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US Census: The Cost of Not Being Counted

Census 2000 a Case in Point


US Census: The Cost of Not Being Counted

US Population Hits 300 Million

Mark Wilson/Getty Images
Updated February 01, 2010
Every year, the U.S. federal government distributes over $400 billion to communities based on the population counts from the decennial census. That $400 billion is more than the annual gross domestic product of Switzerland, Papua New Guinea and The United Arab Emirates combined. The bad news is that many states and cities fail to get their fair share of that $400 billion simply because the Census Bureau was unable to fully count their population.

Cost of the Census Undercount
About 3.4 million people went uncounted in the 2000 U.S. census. Due to this census "undercount," the District of Columbia and 31 states will lose a total of $4.1 billion in federal funding between the years 2002-2012, according to a 2001 PricewaterhouseCoopers report commissioned by the U.S. Census Monitoring Board. In other words, each person who went uncounted in the 2000 census will cost their city, county or state about $2,913 in potential federal money. That is money that could have been used to build badly-needed public facilities and repaired bridges, tunnels and other-public works projects, while creating thousands of new jobs in the process.

According to the PricewaterhouseCoopers report, most of federal funding lost due to the 2000 census undercount would have come from Medicaid, Foster Care, Rehabilitation Services Basic Support, Child Care and Development Block Grant, Social Services Block Grant, Substance Abuse Prevention and Treatment Block Grant, Adoption Assistance, and Vocational Education Basic Grants.

States Housing Illegal Immigrants Hurt the Worst
States with large numbers of illegal or undocumented immigrants, like California and Texas, will suffer the greatest financial loss due to the 2000 census undercount.
California: An estimated 522, 796 people living in California went uncounted during the 2000 census. As a result PricewaterhouseCoopers projects that California will lose out on $1.5 billion in federal funding, or about $2, 869 per uncounted person. In 1994, the U.S. Citizenship & Immigration Services estimated that about 2.0 million illegal immigrants lived in California.

Texas: An estimated 373, 567 people living in Texas went uncounted during the 2000 census. As a result PricewaterhouseCoopers projects that Texas will lose out on $1.0 billion in federal funding, or about $2,676 per uncounted person. In 1994, the U.S. Citizenship & Immigration Services estimated that about 700,000 illegal immigrants lived in Texas.
Why Do So Many Illegal Immigrants Go Uncounted?
As currently required by law, the Census Bureau is assigned to find and count all of the estimated 12 million illegal immigrants living in the United States. Finding and counting people who really do not want to be found and counted -- in a nation the size of the United States -- is a task the Census Bureau calls "Counting the Uncountable."
A Transient Population: In states like California and Texas, a large percentage of illegal immigrants are farm workers who enter the country illegally from Mexico to follow the crops and the seasons across the state, never establishing a fixed place of residence. In addition, many choose to return to Mexico during the short periods between growing seasons.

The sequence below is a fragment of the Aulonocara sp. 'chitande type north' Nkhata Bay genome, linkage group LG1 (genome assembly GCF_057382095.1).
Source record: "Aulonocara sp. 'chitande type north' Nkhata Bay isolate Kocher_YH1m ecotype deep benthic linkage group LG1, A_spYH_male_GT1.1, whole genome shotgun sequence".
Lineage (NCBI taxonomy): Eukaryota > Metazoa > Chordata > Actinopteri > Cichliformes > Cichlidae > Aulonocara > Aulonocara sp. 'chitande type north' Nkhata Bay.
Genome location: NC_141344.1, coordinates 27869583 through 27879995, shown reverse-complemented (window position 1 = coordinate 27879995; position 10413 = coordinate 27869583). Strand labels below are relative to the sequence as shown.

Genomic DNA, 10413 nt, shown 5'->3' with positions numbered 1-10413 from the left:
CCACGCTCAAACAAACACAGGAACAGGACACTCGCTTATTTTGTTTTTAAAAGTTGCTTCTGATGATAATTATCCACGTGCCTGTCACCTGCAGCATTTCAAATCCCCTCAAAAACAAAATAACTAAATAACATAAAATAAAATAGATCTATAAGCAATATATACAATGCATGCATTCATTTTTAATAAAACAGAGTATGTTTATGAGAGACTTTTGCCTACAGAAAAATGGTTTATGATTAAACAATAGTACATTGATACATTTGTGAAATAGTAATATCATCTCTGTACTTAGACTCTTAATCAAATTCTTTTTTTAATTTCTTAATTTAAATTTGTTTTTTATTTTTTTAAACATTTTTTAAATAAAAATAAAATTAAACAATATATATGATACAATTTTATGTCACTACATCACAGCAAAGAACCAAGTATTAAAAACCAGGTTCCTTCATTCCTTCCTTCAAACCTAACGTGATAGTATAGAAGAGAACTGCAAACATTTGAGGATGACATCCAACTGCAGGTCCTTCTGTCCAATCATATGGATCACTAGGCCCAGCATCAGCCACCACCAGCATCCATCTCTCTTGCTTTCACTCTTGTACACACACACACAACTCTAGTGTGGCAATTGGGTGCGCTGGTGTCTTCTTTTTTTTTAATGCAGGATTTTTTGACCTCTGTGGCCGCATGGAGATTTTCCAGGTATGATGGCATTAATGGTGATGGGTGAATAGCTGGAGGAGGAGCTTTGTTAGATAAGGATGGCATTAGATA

Non-Traditional Residency: According to the Census Bureau, very few illegal immigrants manage or choose to live in traditional single-family homes or apartments. Instead, most live in-and-out of hotels or motels, boarding houses, even storage rooms and other spaces illegally used as living quarters.

Fear and Distrust: Clearly, fear of arrest and deportation remains the main factor contributing the Census Bureau's difficulty in counting illegal immigrants. In spite of assurances that their census responses will remain confidential and never shared with law enforcement, illegal immigrants continue to assume that census takers are actually trying to catch them.
Will Everyone Be Counted in the 2010 Census?
On Sept. 23, 2008, Census Bureau director Steve Murdock testified before the U.S. Senate to outline steps the Bureau would take to ensure a more complete count of the total population - including illegal immigrants - in the 2010 census.
  • For people who do not have a permanent address or did not get a census form in the mail, census forms will be available in over 40,000 public places nationwide, such as stores, government offices, libraries, and gas stations.

  • The Census Bureau will open 30,000 Questionnaire Assistance Centers (QAC) where people can pick up census forms and get help in filling them out. A special effort will be made to staff the centers with multi-lingual employees.

  • Census forms will be available in five languages in addition to English (Spanish, Chinese, Vietnamese, Korean and Russian). In addition, census assistance guides in 59 languages will be available at the Questionnaire Assistance Centers.

  • The Census Bureau will greatly increase its number multi-lingual census takers. "A household is far more likely to respond to a census enumerator if that enumerator speaks their language and understands their culture," Murdock told the Senate.

  • Census takers will work in "blitz" teams in areas considered too dangerous for them to work alone.
"Whether the challenges are in remote Alaskan rural areas, densely populated urban areas like New York or Chicago, or the Colonias in South Texas - the Census Bureau will marshal the efforts necessary to include them in the 2010 Census," Director Murdock told the Senate. "To us it does not matter how hard it is to reach someone -- it matters that we reach everyone."
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